5. Gimbal Head

The final type of tripod head is called a Gimbal Head. Unlike the name suggests, these heads do not stabilize your camera as a video gimbal does. Instead, they’re meant for mounting larger lenses while allowing freedom of movement. A gimbal head is often used in wildlife or sports photography since each requires using long, heavy lenses to get the perfect shot.

Unlike other types of heads we’ve discussed, a gimbal head isn’t necessarily designed to be locked down. It’s meant to stabilize a heavier weight and give you the ability to take photos as if shooting handheld. These are not ideal for most photographers, but they have their niche purpose in wildlife and sports.

Which Type Of Tripod Head Is Best?

man using tripod for photography at sunset

A ball head is the best type of tripod head to use for photography. With the ability to set your camera in any position, it’s one of the most versatile tripod heads available. These heads work by using a single knob to loosen or tighten a rotating ball. When the ball is loose, you can freely move the camera in any direction, making it easy to find the perfect angle.

Ball heads are cheap, lightweight, and small, making them ideal for any type of photography. They can be mounted on heavy-duty tripod legs or used alongside smaller tabletop tripods. Regardless of what camera you’re shooting with, a ball head will give you the most freedom, so you don’t feel limited by your tripod head.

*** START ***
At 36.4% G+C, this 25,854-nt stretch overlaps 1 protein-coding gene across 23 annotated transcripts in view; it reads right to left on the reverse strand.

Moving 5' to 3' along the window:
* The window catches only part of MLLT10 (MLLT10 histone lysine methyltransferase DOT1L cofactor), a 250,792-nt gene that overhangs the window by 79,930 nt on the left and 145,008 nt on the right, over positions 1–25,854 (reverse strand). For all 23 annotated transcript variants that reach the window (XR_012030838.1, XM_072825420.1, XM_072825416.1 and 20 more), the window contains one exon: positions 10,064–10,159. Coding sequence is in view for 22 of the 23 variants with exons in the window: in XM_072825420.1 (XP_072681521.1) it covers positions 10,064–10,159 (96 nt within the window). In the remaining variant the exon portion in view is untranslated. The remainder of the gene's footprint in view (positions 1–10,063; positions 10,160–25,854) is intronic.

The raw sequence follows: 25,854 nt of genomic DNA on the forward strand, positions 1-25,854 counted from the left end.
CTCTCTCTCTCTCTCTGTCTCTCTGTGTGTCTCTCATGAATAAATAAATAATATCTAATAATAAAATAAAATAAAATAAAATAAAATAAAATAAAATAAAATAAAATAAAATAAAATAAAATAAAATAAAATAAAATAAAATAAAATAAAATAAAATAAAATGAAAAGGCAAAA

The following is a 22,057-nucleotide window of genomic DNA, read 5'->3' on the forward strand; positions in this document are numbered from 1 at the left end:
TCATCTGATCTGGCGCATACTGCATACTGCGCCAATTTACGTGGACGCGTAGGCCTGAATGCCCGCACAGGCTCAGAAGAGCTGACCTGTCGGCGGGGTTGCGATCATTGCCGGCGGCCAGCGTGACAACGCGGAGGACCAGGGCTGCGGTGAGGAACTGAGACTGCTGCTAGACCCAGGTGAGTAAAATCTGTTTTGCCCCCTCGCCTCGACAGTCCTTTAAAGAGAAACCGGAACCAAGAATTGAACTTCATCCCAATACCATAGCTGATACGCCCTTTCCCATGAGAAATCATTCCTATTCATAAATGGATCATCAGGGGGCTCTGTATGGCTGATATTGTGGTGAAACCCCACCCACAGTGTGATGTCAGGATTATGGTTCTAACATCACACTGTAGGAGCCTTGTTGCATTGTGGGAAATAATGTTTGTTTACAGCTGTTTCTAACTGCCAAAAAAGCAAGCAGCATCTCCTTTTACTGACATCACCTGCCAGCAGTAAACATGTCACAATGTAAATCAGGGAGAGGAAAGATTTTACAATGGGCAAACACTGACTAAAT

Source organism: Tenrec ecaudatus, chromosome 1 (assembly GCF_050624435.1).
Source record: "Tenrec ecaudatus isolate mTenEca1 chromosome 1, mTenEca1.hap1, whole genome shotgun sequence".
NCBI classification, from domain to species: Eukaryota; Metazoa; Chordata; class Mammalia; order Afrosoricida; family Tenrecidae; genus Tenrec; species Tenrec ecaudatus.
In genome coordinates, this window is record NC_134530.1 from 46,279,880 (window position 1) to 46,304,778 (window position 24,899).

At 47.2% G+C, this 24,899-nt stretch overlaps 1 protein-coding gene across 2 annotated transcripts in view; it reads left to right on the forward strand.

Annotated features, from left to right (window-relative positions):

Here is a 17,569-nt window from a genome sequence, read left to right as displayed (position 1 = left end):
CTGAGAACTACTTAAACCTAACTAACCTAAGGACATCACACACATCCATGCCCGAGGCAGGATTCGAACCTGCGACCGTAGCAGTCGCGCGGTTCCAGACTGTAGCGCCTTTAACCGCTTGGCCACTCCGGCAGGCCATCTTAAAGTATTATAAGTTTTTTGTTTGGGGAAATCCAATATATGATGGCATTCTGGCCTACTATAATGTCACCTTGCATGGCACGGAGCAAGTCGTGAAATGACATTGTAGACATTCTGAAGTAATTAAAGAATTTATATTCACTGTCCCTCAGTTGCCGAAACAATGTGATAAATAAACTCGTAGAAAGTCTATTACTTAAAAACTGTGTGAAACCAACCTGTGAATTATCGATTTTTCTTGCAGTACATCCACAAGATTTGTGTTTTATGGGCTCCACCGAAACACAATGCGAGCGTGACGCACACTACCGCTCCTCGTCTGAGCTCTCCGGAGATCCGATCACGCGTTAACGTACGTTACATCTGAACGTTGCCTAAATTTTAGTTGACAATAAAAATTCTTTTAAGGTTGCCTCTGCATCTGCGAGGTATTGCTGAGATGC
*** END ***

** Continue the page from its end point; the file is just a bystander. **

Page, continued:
You can find a few of my favorite affordable ball head tripods here.

As for video, a ball head isn’t as ideal of choice. Unlike photography, where you want your camera to be still, video is all about capturing movement. That’s why a fluid head tripod is the best option to use. By freely moving the pan and tilt axis, you can move your camera into nearly any position you need.

To help make your shots smoother, these tripod heads use drag to increase the amount of friction when moving either axis. The result is buttery smooth shots and works perfectly for tracking moving subjects.

Types Of Quick Release Plates For Tripods

A quick-release plate is the only piece keeping your camera attached to the tripod. There are several quick-release systems out there, but some prove to be more versatile and efficient than others. Some tripod heads are designed to be used with a specific type of quick release plate, so you can’t always change this option later on.

Let’s go through two common types of quick-release plates you’ll find with tripod heads.

1. Arca-Swiss Quick-Release Plates

The Arca-Swiss Quick-Release works by utilizing tapered rails along the baseplate and the receiver. By sliding the inward taper over the outer taper, the rails seamlessly slide together, then can be clamped into place with a single knob.

Although Arca-Swiss is a brand of quick-release, there are countless knock-off alternatives that work equally as well and are compatible with one another. The exact rail taper of different brands may vary, but they will still be compatible, even if it’s not an exact match.

The advantage of this quick-release style is they’re easy to use and can be used with just any clamp-style baseplate receiver. That means if you have multiple tripod heads with an Arca-Swiss receiver, you can use a single baseplate between all of the heads. This is a huge time saver over the alternative of attaching a new baseplate each time you switch tripod heads.

2. Standard Quick-Release Plates